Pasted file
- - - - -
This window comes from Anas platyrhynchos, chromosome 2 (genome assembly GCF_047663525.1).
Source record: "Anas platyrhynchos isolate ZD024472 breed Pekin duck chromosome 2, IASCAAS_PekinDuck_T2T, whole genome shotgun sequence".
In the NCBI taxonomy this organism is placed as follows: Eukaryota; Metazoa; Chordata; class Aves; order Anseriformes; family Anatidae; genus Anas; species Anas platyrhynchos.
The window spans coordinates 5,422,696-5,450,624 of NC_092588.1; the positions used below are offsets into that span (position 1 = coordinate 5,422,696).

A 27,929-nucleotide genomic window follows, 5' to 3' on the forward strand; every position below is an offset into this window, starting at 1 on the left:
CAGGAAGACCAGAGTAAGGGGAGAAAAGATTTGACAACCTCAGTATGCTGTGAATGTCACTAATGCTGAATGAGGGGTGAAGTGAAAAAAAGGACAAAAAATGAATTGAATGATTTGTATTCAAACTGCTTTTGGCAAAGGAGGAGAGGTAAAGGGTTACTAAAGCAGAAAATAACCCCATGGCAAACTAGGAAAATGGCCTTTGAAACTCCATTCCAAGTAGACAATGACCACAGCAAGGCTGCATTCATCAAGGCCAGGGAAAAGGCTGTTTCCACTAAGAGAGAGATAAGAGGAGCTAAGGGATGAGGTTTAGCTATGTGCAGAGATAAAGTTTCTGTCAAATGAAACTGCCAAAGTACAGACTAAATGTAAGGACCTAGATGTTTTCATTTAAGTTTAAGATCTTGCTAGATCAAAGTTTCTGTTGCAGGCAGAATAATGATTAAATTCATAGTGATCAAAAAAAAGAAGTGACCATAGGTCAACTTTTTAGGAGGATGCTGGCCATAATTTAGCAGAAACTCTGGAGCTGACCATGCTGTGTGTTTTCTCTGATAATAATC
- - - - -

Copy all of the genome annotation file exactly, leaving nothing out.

This window comes from Anas platyrhynchos, chromosome 2 (genome assembly GCF_047663525.1).
Source record: "Anas platyrhynchos isolate ZD024472 breed Pekin duck chromosome 2, IASCAAS_PekinDuck_T2T, whole genome shotgun sequence".
In the NCBI taxonomy this organism is placed as follows: Eukaryota; Metazoa; Chordata; class Aves; order Anseriformes; family Anatidae; genus Anas; species Anas platyrhynchos.
The window spans coordinates 5,422,696-5,450,624 of NC_092588.1; the positions used below are offsets into that span (position 1 = coordinate 5,422,696).

A 27,929-nucleotide genomic window follows, 5' to 3' on the forward strand; every position below is an offset into this window, starting at 1 on the left:
CAGGAAGACCAGAGTAAGGGGAGAAAAGATTTGACAACCTCAGTATGCTGTGAATGTCACTAATGCTGAATGAGGGGTGAAGTGAAAAAAAGGACAAAAAATGAATTGAATGATTTGTATTCAAACTGCTTTTGGCAAAGGAGGAGAGGTAAAGGGTTACTAAAGCAGAAAATAACCCCATGGCAAACTAGGAAAATGGCCTTTGAAACTCCATTCCAAGTAGACAATGACCACAGCAAGGCTGCATTCATCAAGGCCAGGGAAAAGGCTGTTTCCACTAAGAGAGAGATAAGAGGAGCTAAGGGATGAGGTTTAGCTATGTGCAGAGATAAAGTTTCTGTCAAATGAAACTGCCAAAGTACAGACTAAATGTAAGGACCTAGATGTTTTCATTTAAGTTTAAGATCTTGCTAGATCAAAGTTTCTGTTGCAGGCAGAATAATGATTAAATTCATAGTGATCAAAAAAAAGAAGTGACCATAGGTCAACTTTTTAGGAGGATGCTGGCCATAATTTAGCAGAAACTCTGGAGCTGACCATGCTGTGTGTTTTCTCTGATAATAATC